Bettelheim’s separation of the forces and relations of production and his support for ‘socialism in one country’ lead him to claim that communism can be built by an act of pure will, independent of whether or not its material conditions exist. In his discussion of the lead-up to the ‘great change’ of 1928 Bettelheim concentrates almost exclusively upon the failure of political will he sees as involved in the gradual undermining of NEP. The line was wrong, not the material situation. For example, ‘the recourse to the criterion of profitability ... reflected, in the last analysis, a certain situation in the class struggle and a certain state of class consciousness.’ (II, 273)

In building ‘socialism in one country’ the Bolshevik leaders were free to choose between a continuation of NEP (advocated by Bukharin, Rykov and Tomsky) and forced industrialisation and collectivisation (the course ultimately adopted by Stalin). They made the wrong choice because they had the wrong ideas:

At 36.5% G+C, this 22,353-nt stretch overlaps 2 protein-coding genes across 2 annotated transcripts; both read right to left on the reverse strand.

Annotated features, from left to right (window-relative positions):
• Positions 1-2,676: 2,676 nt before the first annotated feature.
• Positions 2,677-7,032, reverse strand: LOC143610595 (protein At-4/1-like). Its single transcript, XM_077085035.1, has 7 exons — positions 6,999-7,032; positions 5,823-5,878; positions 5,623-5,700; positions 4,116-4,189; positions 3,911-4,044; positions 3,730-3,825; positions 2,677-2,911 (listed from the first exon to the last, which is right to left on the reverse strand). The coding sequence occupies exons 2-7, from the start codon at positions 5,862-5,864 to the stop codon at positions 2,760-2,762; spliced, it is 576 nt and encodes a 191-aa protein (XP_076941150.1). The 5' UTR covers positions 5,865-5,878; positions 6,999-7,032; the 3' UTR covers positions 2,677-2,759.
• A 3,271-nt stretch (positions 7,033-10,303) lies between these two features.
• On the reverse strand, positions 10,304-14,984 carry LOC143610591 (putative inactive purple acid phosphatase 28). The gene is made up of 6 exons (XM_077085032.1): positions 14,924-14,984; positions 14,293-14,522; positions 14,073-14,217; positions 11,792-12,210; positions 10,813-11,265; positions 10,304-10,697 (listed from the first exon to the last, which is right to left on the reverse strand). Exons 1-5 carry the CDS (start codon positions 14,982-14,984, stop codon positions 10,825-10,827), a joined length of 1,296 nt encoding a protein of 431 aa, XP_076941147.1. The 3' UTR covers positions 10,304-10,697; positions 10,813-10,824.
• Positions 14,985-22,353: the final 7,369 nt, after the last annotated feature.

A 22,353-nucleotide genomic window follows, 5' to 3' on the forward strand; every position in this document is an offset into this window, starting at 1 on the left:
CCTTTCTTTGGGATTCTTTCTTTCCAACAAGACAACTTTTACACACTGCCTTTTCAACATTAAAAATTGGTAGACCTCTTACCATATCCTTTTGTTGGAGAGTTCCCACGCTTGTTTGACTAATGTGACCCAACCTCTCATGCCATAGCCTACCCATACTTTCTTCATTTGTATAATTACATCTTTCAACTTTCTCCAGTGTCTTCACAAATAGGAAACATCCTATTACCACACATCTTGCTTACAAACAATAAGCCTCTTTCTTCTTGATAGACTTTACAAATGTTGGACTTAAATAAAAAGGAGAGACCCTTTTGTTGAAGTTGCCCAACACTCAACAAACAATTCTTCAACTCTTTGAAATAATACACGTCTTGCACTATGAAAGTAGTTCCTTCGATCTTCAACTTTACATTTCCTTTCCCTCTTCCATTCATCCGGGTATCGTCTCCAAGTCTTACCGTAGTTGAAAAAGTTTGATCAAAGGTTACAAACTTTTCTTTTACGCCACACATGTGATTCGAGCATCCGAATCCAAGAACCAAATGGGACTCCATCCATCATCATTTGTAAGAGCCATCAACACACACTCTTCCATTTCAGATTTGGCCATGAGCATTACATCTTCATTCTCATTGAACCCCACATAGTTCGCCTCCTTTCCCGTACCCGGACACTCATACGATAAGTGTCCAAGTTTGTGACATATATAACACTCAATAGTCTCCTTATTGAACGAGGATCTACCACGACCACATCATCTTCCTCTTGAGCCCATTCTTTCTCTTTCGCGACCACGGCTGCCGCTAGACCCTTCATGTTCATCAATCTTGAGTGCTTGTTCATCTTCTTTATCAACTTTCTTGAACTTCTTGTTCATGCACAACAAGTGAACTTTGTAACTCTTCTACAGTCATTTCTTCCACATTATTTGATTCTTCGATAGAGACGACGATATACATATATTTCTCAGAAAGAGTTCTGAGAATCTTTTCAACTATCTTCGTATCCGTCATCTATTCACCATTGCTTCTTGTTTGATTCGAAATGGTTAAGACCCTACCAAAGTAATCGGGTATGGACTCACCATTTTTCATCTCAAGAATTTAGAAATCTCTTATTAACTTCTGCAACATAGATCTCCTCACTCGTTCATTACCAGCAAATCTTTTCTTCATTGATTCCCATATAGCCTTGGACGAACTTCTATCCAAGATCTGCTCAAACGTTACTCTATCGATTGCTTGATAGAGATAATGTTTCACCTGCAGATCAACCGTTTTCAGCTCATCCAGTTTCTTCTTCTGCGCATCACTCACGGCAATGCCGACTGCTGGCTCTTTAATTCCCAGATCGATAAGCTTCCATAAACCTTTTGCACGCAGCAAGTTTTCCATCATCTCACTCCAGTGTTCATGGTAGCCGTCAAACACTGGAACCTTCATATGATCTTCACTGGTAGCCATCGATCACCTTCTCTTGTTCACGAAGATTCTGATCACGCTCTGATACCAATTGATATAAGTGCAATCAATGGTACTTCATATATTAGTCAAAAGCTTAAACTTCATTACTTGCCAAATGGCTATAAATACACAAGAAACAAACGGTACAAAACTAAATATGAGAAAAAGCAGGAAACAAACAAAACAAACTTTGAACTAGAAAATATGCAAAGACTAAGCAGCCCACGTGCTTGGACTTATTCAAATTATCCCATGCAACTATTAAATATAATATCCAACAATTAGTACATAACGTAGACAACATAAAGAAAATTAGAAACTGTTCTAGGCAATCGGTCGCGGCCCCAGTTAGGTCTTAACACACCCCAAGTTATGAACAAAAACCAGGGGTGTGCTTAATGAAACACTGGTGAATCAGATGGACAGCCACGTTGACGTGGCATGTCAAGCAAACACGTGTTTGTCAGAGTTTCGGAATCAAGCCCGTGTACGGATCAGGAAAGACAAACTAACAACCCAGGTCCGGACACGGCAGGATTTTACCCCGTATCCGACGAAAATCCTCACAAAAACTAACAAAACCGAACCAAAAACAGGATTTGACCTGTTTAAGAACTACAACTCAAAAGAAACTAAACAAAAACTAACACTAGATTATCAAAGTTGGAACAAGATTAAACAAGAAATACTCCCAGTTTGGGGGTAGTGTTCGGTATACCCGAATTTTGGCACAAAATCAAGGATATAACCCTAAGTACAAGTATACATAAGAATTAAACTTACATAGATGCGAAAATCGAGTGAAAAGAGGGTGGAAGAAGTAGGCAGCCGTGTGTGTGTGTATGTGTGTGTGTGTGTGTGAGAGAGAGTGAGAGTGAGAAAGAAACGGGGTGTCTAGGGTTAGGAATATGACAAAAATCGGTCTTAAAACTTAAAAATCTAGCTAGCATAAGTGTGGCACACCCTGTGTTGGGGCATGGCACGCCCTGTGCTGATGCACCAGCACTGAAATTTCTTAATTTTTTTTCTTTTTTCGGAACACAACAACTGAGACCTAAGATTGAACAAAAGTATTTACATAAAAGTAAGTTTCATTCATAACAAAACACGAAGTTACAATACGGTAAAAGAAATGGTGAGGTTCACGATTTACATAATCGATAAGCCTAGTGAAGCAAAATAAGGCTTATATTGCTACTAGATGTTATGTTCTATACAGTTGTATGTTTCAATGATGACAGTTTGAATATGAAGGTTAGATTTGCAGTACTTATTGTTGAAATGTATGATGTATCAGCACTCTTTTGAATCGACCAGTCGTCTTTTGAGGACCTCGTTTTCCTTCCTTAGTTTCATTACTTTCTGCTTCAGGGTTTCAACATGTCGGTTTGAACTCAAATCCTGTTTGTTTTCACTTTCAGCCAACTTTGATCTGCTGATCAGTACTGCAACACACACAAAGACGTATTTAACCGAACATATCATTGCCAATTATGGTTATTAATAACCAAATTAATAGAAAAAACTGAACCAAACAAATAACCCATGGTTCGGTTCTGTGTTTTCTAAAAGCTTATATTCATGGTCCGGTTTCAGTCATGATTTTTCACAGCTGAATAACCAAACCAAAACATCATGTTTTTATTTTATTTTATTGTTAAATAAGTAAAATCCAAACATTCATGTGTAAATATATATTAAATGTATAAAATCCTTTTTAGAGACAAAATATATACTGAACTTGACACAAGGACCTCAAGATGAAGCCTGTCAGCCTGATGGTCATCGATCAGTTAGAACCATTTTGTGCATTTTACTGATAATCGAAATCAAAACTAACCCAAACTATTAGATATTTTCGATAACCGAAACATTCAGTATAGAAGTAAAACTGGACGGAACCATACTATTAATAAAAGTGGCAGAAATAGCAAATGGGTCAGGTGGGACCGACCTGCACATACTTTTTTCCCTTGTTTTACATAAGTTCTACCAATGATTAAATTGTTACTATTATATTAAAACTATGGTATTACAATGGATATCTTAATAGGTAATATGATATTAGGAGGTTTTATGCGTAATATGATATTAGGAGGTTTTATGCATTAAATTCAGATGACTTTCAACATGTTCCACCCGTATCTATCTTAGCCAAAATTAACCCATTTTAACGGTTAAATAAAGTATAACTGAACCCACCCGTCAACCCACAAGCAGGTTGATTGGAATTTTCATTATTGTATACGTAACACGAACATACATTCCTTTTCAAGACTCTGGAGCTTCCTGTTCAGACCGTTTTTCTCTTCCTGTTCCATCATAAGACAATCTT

The limits (of the class struggle in the 1920s – AC) ... were set on the plane of social forces, by the weakness of the Soviet proletariat. This weakness was not so much “numerical” as ideological. It was a matter of the slight extent to which the proletarian ideology had penetrated the masses, a circumstance itself connected with the poor development of socialist democracy. On the plane of theoretical ideology it was connected with the absence of a rigourous analysis of the nature of the existing production relations and of the need to struggle to change them as to make decisive progress towards socialism.’ (II, 315)

Yet he has no answer to the orthodox Stalinist’s rejoinder. The policy of ‘industrialisation at a snail’s pace’, rejection of capital-intensive high-technology investment, etc. which Bettelheim advocates would have left the Soviet Union disarmed in the face of the growing danger of war with the western imperialist powers. It was the pressure of military competition with the west which in the final analysis forced rapid industrialisation on the Soviet bureaucracy. No doubt Bettelheim would in reply stress the virtues of Mao-style protracted people’s war, but guerillas alone would not have stopped the tanks of the Wehrmacht (if truth be told, they did not even free China of the Japanese).